Functors are an operation that has a structure preserving property. But what is that? Are these things practical? Does it have anything to do with the real world? Of course! To be useful, it must derive from real-world things we see all around us. This one is an assembly line. How? That’s what this episode is all about.
Thoughts on Functional Programming Podcast
An off-the-cuff stream of Functional Programming ideas, skills, patterns, and news from Functional Programming expert Eric Normand.
I received a negative YouTube comment. Normally, I ignore those, but this one insulted you, my audience. So I address it. Why am I podcasting about functional programming? What teaching techniques do I employ to help people learn?
There’s a cliche: any problem can be solved with another layer of indirection. That’s true, but does your brilliant idea for a new layer of indirection actually solve a problem? In this episode, we explore this question and develop a rule of thumb for evaluating layers of indirection.
Everyone talks about monads but monoids are where it’s at. Monoids are simple and make distributed computation a breeze. In this episode, we learn the two properties that make an operation a monoid, and how to use it do distributed computation.
Lazy evaluation is easily implemented in any language that can create first-class computations. That means functions or objects. In this episode, I explain how to implement a Delay, which is a reusable lazy component that is common in functional programming languages.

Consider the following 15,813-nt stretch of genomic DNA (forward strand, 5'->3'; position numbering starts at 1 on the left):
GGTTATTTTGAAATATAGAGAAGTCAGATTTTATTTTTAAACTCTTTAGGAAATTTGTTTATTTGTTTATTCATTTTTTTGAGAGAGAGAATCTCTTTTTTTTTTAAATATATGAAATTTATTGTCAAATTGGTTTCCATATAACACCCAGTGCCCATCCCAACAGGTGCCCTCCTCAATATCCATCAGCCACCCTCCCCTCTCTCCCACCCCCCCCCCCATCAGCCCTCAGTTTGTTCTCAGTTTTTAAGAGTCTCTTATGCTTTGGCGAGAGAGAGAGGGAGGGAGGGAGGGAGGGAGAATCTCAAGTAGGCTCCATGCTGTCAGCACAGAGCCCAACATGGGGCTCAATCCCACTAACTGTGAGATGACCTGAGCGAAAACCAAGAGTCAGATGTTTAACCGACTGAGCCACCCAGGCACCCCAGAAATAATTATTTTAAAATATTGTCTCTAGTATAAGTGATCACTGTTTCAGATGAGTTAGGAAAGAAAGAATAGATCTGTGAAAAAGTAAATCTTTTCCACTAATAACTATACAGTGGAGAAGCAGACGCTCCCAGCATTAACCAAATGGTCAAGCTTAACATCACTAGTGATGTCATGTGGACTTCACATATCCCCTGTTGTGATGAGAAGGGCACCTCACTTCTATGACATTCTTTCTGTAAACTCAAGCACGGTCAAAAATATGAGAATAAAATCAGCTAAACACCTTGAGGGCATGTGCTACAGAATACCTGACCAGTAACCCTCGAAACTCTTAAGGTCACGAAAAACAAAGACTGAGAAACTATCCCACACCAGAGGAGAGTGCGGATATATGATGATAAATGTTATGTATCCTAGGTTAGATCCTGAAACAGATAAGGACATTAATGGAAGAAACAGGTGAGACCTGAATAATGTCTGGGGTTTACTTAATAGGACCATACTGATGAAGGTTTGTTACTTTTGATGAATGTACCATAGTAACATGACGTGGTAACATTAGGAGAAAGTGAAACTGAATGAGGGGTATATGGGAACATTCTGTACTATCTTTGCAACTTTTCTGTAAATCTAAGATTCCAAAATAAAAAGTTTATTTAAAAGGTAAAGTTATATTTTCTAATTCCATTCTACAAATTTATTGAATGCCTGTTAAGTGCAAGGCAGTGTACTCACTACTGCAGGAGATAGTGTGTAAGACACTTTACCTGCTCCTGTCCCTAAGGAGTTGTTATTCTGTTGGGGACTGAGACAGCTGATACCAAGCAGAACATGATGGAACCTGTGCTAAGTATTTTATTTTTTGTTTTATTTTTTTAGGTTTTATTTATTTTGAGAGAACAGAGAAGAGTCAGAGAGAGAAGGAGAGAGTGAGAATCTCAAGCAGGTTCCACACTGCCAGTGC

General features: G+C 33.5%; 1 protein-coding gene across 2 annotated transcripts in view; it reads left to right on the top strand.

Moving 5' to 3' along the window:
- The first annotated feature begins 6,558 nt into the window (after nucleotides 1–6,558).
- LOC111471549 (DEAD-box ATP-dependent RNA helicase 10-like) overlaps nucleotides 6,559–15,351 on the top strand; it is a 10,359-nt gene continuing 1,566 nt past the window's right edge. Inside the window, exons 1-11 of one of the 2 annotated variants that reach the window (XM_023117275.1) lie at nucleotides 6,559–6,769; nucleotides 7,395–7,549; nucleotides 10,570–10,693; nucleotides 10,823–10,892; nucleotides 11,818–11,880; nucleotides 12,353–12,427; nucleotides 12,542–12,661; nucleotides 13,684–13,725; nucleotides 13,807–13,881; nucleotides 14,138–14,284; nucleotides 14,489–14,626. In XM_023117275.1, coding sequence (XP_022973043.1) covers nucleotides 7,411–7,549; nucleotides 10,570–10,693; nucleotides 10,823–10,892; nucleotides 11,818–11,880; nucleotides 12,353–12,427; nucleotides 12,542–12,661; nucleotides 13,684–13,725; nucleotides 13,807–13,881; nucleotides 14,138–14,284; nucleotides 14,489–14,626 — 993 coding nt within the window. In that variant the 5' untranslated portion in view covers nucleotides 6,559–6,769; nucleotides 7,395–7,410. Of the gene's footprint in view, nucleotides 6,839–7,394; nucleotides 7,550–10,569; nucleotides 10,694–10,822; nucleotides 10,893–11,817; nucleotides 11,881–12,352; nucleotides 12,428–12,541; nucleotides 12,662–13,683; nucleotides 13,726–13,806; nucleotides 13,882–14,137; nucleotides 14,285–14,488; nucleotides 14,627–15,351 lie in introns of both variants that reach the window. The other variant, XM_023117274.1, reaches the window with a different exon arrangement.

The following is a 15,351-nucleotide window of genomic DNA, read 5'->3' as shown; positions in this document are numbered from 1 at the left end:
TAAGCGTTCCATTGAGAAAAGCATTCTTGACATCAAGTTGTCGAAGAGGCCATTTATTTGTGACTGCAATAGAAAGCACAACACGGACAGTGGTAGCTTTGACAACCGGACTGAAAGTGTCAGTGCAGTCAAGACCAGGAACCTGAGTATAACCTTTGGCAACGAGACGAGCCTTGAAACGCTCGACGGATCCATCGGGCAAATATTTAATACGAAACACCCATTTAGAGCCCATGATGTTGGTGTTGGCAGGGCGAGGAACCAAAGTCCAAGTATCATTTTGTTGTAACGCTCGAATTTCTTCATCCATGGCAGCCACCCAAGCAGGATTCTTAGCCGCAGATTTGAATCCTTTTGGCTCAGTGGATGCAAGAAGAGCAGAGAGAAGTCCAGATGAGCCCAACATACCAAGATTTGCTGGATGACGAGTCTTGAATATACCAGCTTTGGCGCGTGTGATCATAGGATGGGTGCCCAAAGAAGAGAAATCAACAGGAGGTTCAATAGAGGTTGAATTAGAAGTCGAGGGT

Lazy evaluation is a common technique in functional programming for separating two concerns: how you generate a value from whether/when you actually generate it. We look at the two different kinds of laziness and the benefits it gives you.
People think recursion is hard but it’s no harder than a for loop. In fact, it’s got the same parts, they’re just not laid out in the same way. In this episode, we look at how you can spot those three parts in any recursive function.
If you’re using a less popular language, it may seem like there is a ton of pain there. But there’s pain everywhere. Every stack has its own problems. The key is you need to pick the pain you want to live with.
I’ve always found switching languages to be educational. I learn a lot. It always makes me wonder what I might learn from a non-existing language that I would bring back to my favorite languages.